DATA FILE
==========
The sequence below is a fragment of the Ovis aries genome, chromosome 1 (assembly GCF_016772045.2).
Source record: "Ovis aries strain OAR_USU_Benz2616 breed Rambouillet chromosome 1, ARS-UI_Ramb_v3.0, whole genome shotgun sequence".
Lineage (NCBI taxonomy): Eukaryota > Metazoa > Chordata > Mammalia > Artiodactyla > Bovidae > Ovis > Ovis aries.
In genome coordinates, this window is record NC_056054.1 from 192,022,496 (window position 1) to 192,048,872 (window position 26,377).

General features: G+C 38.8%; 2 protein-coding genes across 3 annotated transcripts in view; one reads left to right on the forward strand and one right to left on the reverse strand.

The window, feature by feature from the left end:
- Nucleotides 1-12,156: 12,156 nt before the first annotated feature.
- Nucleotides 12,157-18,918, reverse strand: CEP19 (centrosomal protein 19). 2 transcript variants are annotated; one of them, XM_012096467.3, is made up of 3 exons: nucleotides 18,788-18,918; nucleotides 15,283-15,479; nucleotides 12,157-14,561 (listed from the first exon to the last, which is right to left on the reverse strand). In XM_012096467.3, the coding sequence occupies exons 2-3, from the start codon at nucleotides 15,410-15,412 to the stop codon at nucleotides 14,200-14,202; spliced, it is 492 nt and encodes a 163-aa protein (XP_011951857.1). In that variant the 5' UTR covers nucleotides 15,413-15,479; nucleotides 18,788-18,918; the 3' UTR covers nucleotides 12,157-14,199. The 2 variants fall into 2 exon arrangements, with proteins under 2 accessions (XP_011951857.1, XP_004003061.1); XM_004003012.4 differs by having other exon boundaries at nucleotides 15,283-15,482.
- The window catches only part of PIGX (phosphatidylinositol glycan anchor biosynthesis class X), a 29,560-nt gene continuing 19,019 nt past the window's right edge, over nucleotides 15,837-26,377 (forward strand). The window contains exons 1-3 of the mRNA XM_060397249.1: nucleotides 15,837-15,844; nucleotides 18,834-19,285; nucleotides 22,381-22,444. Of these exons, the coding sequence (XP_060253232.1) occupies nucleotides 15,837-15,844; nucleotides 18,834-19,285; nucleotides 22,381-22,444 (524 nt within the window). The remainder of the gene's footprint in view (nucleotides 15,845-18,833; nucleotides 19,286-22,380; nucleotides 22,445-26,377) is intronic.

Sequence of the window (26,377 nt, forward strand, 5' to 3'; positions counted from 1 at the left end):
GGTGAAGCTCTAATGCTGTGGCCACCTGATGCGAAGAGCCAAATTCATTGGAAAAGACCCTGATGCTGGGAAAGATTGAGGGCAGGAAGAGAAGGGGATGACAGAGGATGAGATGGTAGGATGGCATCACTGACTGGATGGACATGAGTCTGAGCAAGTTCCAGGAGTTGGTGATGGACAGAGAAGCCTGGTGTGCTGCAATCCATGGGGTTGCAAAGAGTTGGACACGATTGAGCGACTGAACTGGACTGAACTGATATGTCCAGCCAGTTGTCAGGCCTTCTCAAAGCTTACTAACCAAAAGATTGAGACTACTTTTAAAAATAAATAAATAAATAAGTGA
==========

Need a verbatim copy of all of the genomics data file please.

The sequence below is a fragment of the Ovis aries genome, chromosome 1 (assembly GCF_016772045.2).
Source record: "Ovis aries strain OAR_USU_Benz2616 breed Rambouillet chromosome 1, ARS-UI_Ramb_v3.0, whole genome shotgun sequence".
Lineage (NCBI taxonomy): Eukaryota > Metazoa > Chordata > Mammalia > Artiodactyla > Bovidae > Ovis > Ovis aries.
In genome coordinates, this window is record NC_056054.1 from 192,022,496 (window position 1) to 192,048,872 (window position 26,377).

General features: G+C 38.8%; 2 protein-coding genes across 3 annotated transcripts in view; one reads left to right on the forward strand and one right to left on the reverse strand.

The window, feature by feature from the left end:
- Nucleotides 1-12,156: 12,156 nt before the first annotated feature.
- Nucleotides 12,157-18,918, reverse strand: CEP19 (centrosomal protein 19). 2 transcript variants are annotated; one of them, XM_012096467.3, is made up of 3 exons: nucleotides 18,788-18,918; nucleotides 15,283-15,479; nucleotides 12,157-14,561 (listed from the first exon to the last, which is right to left on the reverse strand). In XM_012096467.3, the coding sequence occupies exons 2-3, from the start codon at nucleotides 15,410-15,412 to the stop codon at nucleotides 14,200-14,202; spliced, it is 492 nt and encodes a 163-aa protein (XP_011951857.1). In that variant the 5' UTR covers nucleotides 15,413-15,479; nucleotides 18,788-18,918; the 3' UTR covers nucleotides 12,157-14,199. The 2 variants fall into 2 exon arrangements, with proteins under 2 accessions (XP_011951857.1, XP_004003061.1); XM_004003012.4 differs by having other exon boundaries at nucleotides 15,283-15,482.
- The window catches only part of PIGX (phosphatidylinositol glycan anchor biosynthesis class X), a 29,560-nt gene continuing 19,019 nt past the window's right edge, over nucleotides 15,837-26,377 (forward strand). The window contains exons 1-3 of the mRNA XM_060397249.1: nucleotides 15,837-15,844; nucleotides 18,834-19,285; nucleotides 22,381-22,444. Of these exons, the coding sequence (XP_060253232.1) occupies nucleotides 15,837-15,844; nucleotides 18,834-19,285; nucleotides 22,381-22,444 (524 nt within the window). The remainder of the gene's footprint in view (nucleotides 15,845-18,833; nucleotides 19,286-22,380; nucleotides 22,445-26,377) is intronic.

Sequence of the window (26,377 nt, forward strand, 5' to 3'; positions counted from 1 at the left end):
GGTGAAGCTCTAATGCTGTGGCCACCTGATGCGAAGAGCCAAATTCATTGGAAAAGACCCTGATGCTGGGAAAGATTGAGGGCAGGAAGAGAAGGGGATGACAGAGGATGAGATGGTAGGATGGCATCACTGACTGGATGGACATGAGTCTGAGCAAGTTCCAGGAGTTGGTGATGGACAGAGAAGCCTGGTGTGCTGCAATCCATGGGGTTGCAAAGAGTTGGACACGATTGAGCGACTGAACTGGACTGAACTGATATGTCCAGCCAGTTGTCAGGCCTTCTCAAAGCTTACTAACCAAAAGATTGAGACTACTTTTAAAAATAAATAAATAAATAAGTGA